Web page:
Last week we vented about how badly depositors are rewarded for capitalising much of the banking system. In case you missed it, take a look here.
Our grievance was not just to do with low interest rates. We simply don’t believe depositors understand the risks they take when lending their hard-earned to the banking mega-casino.
Given our beliefs here we prefer to keep our liquid savings away from banks whenever possible.
There are a few options we like here – some as shiny and as old as the hills, some ultra-modern, digital and slightly confusing and others are just ways of doing things together and bypassing the banks.
Listen to our chum, Dave Fishwick
You might have seen media coverage of something called the Bank of Dave recently.
It’s essentially a credit union started and guaranteed by entrepreneur Dave Fishwick. This serial entrepreneur hit the headlines with his grapples with the lovely FSA and his massive local popularity up North where he’s conducting a ‘very interesting banking experiment’.
A very good experiment if you ask Bogpaper!
The Bank of Dave is a credit union where local people lend to local borrowers, via the institution which vets borrowers the old school way, by going and meeting them, shaking their hand, looking them in the eye, seeing where they live and having good long talks about their business.
There is no leverage, the reserve ratio is 100% and Dave personally guarantees deposits.
The Bank of Dave is a roaring success so far, but there are other credit unions to look at for parking your savings too; just check this list from the now deservingly cashed up Martin Lewis.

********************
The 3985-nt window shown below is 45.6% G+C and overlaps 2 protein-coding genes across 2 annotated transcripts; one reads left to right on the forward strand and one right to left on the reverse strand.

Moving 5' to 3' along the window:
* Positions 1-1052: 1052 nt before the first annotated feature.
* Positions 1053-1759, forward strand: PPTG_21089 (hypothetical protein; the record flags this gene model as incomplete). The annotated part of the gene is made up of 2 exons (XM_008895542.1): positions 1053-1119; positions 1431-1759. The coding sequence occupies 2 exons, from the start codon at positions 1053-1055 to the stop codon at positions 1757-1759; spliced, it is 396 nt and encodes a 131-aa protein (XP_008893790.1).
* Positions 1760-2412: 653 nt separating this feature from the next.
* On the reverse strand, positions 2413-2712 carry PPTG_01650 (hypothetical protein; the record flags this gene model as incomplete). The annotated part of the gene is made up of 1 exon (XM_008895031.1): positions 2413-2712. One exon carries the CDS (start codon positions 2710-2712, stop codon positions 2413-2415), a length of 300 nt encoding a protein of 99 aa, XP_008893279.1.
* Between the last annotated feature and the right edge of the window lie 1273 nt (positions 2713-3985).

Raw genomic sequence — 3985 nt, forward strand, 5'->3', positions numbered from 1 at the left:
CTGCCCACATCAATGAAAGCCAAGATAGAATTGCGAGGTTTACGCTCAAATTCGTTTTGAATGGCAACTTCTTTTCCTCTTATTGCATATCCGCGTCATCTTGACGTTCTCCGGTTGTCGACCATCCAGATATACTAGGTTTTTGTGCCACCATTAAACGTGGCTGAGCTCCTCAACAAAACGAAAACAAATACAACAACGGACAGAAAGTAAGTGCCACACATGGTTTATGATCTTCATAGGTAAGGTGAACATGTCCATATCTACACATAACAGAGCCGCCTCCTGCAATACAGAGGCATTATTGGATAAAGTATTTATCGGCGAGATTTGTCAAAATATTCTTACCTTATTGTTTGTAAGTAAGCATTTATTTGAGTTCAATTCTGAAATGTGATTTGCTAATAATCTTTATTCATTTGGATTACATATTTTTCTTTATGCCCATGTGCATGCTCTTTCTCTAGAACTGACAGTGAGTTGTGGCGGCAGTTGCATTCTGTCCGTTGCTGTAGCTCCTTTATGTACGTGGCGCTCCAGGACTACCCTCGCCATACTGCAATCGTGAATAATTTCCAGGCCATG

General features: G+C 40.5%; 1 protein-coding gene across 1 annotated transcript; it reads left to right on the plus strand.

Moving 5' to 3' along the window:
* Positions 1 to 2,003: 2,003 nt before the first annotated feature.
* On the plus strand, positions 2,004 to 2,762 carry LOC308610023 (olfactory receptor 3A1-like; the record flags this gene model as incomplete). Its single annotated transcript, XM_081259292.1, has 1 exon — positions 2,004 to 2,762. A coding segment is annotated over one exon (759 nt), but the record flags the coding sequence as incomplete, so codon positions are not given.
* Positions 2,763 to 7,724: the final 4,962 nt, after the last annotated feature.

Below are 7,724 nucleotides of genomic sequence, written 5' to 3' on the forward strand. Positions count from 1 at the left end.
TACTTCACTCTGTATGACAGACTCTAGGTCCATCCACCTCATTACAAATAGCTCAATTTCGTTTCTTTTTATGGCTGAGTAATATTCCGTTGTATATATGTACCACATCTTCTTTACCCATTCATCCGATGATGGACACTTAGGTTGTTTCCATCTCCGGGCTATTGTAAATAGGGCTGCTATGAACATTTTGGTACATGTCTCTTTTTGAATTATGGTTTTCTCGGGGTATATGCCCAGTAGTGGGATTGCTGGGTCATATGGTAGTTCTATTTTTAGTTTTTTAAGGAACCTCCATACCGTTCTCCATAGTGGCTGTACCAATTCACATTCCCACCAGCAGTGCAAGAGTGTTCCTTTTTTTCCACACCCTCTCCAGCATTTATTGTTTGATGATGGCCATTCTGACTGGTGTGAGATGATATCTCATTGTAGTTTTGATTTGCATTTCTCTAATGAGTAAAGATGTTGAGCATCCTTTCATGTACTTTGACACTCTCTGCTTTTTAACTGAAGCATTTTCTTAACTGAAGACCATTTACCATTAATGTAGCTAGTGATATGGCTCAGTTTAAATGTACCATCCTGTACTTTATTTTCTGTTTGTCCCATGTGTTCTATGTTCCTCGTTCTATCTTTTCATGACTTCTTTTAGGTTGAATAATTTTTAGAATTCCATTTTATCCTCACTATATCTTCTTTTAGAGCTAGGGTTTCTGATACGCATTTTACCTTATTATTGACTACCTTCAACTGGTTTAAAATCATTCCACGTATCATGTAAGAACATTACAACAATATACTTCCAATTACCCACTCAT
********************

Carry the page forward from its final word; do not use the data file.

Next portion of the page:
We’re big fans of credit unions and Dave, who took on and beat the FSA.
But credit unions have been given a modern twist as well.
Peer to peer lending
Peer to peer (P2P) lending online isn’t much different to the Bank of Dave and other traditions.
A few sharp looking websites, a bit more jargon, a few more computers making lending decisions but other than that P2P lending is essentially us lending money to one another without the banks.
The P2P lending industry in the UK has developed quite a bit in the UK and US, especially since the Credit Crunch. Bogpaper readers might well have heard of names like Zopa, Funding Circle, RateSetter etc.
Online P2P lending is also done without leverage, 100% reserve ratios and less risk than many of our well-known banking giants.
We should say that this industry needs to find ways to get money out to borrowers faster, as there are stories of lenders having their money sat there for weeks without being lent out and put to work.
We also look forward to seeing the development of this form of finance over the years.
Let’s get digital
A veritable media storm has erupted this year over some odd sounding, digital currency unit by the name of Bitcoin.
Bitcoin is a decentralised, community owned, audited digital currency that was mined by the lucky early adopters. Supply, and thus value, of Bitcoin is restricted by algorithms and encryption technology. The currency’s ledger is meant to be impossible to corrupt.